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Animated films are my jam, my cup of tea, my sweet love, my obsession and my vampiric life blood. If you don’t like animation, you may as well leave now because I’m pretty sure we can’t ever be friends again.
And no, you can’t have any of these bars on your way out. Hmph!
Animated movie nights are one of my favorite bonding activities ever. If you want to find the want to my heart–because lezzbereal here, everyone does–you might suggest having a snack-filled animation marathon night and I might love you forever.
Every time I go home, my family and I make it a point to watch at least one animated film together, which is so delightful because sometimes I spend more time watching them than watching the film itself. This winter break, we decided to watch Hotel Transylvania 2, which is an adorable film about Dracula’s attempts to turn his half-human grandson into a true vampire. The plot was cute overload, but you know you’re watching a real gem when Blobby the Blob needs to use the bathroom in the middle of a dramatic race sequence and suddenly your dad is cracking up so bad that he is alternately coughing and laughing and quite literally falling off his chair for three minutes straight.
Ahh, families. Gotta love ‘em!
The only thing that could have made the night better was having about a bajillion snacks on hand. My family and I are a bunch of huge snackers, so we decided to stock up on Orville Redenbacher 6 pack Movie Theater Popcorn Bowls (a very good idea), Milk Chocolate M&M’S®, and Coca-Cola.
Why these particular snacks? I’m so glad you asked!… Read more
I’ve just started reading Morton N. Cohen’s edition of Lewis Carroll’s collected letters and the pitter-patter of rain outside seems bent on creating the perfect England-esque backdrop for my rambles into this bizarre British author’s mind. I’ve reached a sort of rut as far as my dissertation writing is concerned, so after rereading what I had written so far, I’m taking a step back this week and trying to focus on gathering as many clues as I can around the creation of the Alice stories. It’s kind of like playing a game of Clue, only you’re the only one playing and the clues appear in pell-mell fashion, willy-nilly and wherever they please. I never imagined that the whirlwind after the World Food Champs would take so long to calm down, but things are mostly settled now and (as odd as it sounds) thankfully I can get back to my research with minimal interruptions during the holiday break. My inner homebody is beyond pleased at this quiet change.
As I sift through Carroll’s letters from Oxford (where he served as a Mathematical Lecturer until 1881), I can’t help but fall in love with the author and his writing all over again. On Saturday, my British friend and I went on a long amble to the beach, where we strolled along the pier listening to live music and padded our way across the sand, far down the shore. I listened, fascinated, as he described his college at Cambridge and the lifelong groundkeepers who maintain the landscape and the ancient architecture that has seen so many developments yet stayed essentially the same since the 1300s. As we rolled up our jeans and waded into the Pacific, I found myself marveling at the fact that a place as many oceans and centuries away as 19th-century England could feel so close at the same time.… Read more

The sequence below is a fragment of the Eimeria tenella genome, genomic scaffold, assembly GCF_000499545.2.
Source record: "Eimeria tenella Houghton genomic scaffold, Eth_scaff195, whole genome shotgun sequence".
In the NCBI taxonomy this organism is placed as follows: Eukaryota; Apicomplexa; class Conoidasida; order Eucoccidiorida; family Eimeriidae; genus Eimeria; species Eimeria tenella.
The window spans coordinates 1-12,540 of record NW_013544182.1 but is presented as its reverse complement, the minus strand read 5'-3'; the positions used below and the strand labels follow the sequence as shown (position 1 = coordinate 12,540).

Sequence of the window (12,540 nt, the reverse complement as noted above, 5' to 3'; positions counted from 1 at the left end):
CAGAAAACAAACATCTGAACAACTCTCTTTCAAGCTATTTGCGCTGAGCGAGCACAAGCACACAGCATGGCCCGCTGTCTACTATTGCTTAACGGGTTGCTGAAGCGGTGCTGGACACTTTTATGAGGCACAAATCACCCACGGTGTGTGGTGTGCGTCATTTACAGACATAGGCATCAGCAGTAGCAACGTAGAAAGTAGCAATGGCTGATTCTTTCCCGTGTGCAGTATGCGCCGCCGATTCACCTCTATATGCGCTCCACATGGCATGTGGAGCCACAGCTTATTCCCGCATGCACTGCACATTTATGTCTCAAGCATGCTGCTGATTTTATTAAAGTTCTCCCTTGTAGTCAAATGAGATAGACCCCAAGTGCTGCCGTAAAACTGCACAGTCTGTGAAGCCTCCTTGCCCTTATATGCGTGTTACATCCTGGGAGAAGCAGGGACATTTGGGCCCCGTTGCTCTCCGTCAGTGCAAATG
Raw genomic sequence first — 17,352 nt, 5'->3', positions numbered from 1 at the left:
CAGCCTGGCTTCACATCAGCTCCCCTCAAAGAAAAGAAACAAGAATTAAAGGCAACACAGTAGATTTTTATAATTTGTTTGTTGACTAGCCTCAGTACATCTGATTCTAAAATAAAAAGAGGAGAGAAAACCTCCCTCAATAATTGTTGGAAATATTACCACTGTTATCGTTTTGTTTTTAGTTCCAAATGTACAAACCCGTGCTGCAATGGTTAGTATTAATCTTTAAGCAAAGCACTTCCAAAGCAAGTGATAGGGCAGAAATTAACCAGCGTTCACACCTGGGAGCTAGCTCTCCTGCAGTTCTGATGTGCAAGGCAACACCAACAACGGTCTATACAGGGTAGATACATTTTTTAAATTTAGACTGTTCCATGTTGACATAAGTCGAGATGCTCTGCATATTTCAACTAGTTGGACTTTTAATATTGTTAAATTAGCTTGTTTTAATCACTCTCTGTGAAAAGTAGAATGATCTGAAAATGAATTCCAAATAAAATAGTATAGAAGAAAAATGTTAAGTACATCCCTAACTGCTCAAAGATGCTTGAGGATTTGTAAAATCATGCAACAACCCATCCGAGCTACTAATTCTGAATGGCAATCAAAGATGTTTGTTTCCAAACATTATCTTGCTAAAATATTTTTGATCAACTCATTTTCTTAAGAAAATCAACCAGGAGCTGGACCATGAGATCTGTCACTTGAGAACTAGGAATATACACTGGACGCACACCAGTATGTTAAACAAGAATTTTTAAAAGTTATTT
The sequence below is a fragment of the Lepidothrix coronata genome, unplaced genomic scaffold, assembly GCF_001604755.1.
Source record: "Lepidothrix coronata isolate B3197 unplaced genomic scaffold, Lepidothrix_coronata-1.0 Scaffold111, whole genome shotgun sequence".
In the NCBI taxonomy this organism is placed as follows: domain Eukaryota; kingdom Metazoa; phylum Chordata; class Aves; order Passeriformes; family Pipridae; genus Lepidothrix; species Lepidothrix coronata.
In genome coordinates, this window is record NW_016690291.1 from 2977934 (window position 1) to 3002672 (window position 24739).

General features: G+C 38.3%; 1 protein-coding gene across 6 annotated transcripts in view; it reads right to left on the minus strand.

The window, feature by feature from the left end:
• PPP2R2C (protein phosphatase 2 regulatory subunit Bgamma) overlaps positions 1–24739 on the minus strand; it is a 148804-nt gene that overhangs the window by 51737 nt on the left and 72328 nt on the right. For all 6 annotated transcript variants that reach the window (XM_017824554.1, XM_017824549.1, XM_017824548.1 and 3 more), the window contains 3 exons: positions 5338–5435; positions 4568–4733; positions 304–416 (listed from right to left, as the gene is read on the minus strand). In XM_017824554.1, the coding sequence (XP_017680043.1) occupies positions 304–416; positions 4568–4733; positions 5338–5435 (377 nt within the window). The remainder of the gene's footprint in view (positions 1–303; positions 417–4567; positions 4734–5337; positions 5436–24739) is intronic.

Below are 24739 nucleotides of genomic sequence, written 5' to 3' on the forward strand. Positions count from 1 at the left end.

Before I begin, I just want to say that I’m not at all sorry for sharing this dessert with you. Yes, it’s a crazy dessert–yes, it’s so insanely good that I nearly picked through half of the pan before I managed to pry my paws off of these layered bars long enough to package them and ship them off. But will I say sorry?
The thing is, I’m a chronic sorry-sayer. If you’re not one yourself, you know one: that friend who, even when she is doing you a favor, will say “sorry” out of instinct more than anything else. And then of course, there’s the neverending loop of sorries, which usually happens when somebody points out that you’re saying sorry way too much, so your first response is to apologize for saying sorry so often–and thus begins the Great Chain of Apologies.
But as I said, I won’t be apologizing for these bars. Not even a tiny morsel, because they are unforgivingly knock-your-socks-off good.
I won’t apologize for the way your jeans fit after you eat them.
I won’t apologize for the incessant daydreams and steady stream of drool that these bars may incur during your regular work/schoolday routine, most probably (knowing your luck) right as your boss/teacher is asking you an important question.
In all seriousness, though: saying sorry really is an infliction, since the act of saying sorry when one has little to nothing for which to be sorry is really an indicator of something deeper happening. Several times in the past six months or so, I’ve called up some of my closest friends in the hopes of talking through some difficult issues–moral compasses, ethical dilemmas, others’ emotions, my own repeated near-meltdowns (or actual meltdowns, as earlier this week proved). The first words out of my mouth on every call were: “Sorry, do you have time to talk?” One text I sent said: “Sorry, can I be honest?”
And the first words my friends–all of them–said were not “of course” or “sure!” but: “Dude, don’t apologize.”
Followed by: “This is what friends are for.… Read more
There are three things I am loving right now. The first is surprises! Because who doesn’t love a good surprise? I know I do.
The second thing is babies. I mean, if you don’t like babies, does that mean you hate puppies and rainbows and unicorns and cupcakes and all things happy and cute, too? Nobody wants to be THAT person. In my mind, it’s safest to just love the cuddly creatures and get on with it <3
The third thing I love is…showers. Don’t get me wrong: the idea of a hot, luxurious bath at the end of a long day sounds as wonderful to me as it does to Julia Roberts’ character in Pretty Woman. But since the idea of stewing in my own juices has always sort of weirded me out – showers it is.